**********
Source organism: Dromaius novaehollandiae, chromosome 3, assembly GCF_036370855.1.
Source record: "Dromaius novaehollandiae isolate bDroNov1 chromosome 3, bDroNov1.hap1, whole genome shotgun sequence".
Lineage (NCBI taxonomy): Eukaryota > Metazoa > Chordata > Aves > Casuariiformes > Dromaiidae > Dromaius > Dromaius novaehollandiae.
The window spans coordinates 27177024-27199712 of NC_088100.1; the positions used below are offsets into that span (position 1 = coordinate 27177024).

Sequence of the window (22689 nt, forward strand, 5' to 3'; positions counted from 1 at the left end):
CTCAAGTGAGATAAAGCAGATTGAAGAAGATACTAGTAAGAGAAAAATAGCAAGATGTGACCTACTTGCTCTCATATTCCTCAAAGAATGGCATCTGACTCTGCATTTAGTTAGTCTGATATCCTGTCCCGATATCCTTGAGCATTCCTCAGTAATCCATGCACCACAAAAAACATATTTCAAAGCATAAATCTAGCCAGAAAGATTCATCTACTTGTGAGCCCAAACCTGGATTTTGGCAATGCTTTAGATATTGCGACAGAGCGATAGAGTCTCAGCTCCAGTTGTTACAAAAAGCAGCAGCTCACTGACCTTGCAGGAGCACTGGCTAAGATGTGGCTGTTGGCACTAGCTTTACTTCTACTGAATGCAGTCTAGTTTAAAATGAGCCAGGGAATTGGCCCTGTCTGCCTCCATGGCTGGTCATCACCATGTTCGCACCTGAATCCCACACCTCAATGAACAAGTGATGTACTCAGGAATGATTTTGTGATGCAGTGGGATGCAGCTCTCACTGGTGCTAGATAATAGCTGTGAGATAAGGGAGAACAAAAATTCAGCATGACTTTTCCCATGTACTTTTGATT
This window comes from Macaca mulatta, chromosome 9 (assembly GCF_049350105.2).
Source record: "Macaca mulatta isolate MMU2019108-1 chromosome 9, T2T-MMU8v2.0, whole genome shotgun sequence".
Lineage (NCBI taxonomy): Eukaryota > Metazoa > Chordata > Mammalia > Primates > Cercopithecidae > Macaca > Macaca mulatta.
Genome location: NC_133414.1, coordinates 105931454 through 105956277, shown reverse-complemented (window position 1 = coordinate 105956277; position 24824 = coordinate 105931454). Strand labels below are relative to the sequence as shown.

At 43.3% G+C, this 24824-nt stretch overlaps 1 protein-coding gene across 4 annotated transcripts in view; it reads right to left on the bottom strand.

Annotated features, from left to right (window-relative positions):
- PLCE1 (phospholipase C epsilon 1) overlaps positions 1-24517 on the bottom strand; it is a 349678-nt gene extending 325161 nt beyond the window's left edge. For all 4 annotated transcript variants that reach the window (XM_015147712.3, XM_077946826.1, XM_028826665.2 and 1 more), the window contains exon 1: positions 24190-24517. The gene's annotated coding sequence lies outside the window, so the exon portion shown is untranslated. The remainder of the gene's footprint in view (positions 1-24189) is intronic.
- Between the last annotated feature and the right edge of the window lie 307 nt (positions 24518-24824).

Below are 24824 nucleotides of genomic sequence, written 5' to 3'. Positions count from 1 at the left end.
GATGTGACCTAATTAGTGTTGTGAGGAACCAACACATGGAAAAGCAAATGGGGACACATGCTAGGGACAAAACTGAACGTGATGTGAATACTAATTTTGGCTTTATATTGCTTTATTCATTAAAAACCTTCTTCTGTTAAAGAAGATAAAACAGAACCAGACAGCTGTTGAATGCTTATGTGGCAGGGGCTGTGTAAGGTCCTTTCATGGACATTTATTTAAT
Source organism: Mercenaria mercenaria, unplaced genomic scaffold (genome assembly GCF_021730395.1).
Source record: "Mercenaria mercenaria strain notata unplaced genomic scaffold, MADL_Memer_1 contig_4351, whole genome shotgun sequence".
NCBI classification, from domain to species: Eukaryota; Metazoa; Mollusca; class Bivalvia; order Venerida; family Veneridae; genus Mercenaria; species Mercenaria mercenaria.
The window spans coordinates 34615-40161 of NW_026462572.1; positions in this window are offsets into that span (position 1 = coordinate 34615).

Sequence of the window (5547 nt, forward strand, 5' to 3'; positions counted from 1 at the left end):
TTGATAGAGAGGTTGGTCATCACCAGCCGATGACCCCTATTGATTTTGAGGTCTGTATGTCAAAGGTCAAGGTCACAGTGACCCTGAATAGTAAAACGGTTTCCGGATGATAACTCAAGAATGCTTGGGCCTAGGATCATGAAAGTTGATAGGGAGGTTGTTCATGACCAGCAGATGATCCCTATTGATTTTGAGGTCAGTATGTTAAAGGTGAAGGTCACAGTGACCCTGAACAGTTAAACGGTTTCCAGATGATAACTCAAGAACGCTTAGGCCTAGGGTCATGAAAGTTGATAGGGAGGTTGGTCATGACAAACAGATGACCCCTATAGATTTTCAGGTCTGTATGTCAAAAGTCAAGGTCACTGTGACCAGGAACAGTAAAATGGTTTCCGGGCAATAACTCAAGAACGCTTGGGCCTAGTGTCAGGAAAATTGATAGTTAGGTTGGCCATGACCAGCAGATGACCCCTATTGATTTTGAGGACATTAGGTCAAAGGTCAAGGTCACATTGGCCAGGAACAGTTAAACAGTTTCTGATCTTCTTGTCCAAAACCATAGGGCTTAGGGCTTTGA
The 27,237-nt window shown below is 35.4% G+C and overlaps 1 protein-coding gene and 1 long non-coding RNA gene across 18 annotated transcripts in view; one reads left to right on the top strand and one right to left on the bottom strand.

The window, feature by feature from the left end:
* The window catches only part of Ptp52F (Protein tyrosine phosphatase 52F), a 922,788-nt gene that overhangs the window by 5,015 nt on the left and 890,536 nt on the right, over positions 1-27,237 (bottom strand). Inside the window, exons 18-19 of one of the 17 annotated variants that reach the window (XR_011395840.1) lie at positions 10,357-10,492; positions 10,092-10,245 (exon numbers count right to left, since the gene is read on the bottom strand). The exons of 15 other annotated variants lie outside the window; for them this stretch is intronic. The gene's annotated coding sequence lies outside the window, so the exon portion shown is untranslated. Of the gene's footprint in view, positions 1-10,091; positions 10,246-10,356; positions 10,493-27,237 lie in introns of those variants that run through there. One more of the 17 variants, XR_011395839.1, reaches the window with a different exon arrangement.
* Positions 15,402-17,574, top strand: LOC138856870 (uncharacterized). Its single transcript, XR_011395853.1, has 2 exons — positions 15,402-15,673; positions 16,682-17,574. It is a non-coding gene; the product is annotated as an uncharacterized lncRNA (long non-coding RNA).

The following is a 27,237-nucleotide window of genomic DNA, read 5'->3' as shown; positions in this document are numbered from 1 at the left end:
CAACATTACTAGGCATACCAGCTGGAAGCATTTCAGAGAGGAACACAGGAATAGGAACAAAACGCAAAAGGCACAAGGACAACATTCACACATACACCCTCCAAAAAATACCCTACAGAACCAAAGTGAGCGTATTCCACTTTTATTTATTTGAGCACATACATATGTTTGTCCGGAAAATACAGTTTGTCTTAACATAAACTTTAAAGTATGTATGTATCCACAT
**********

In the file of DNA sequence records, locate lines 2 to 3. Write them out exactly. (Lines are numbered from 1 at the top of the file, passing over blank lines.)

Source record: "Dromaius novaehollandiae isolate bDroNov1 chromosome 3, bDroNov1.hap1, whole genome shotgun sequence".
Lineage (NCBI taxonomy): Eukaryota > Metazoa > Chordata > Aves > Casuariiformes > Dromaiidae > Dromaius > Dromaius novaehollandiae.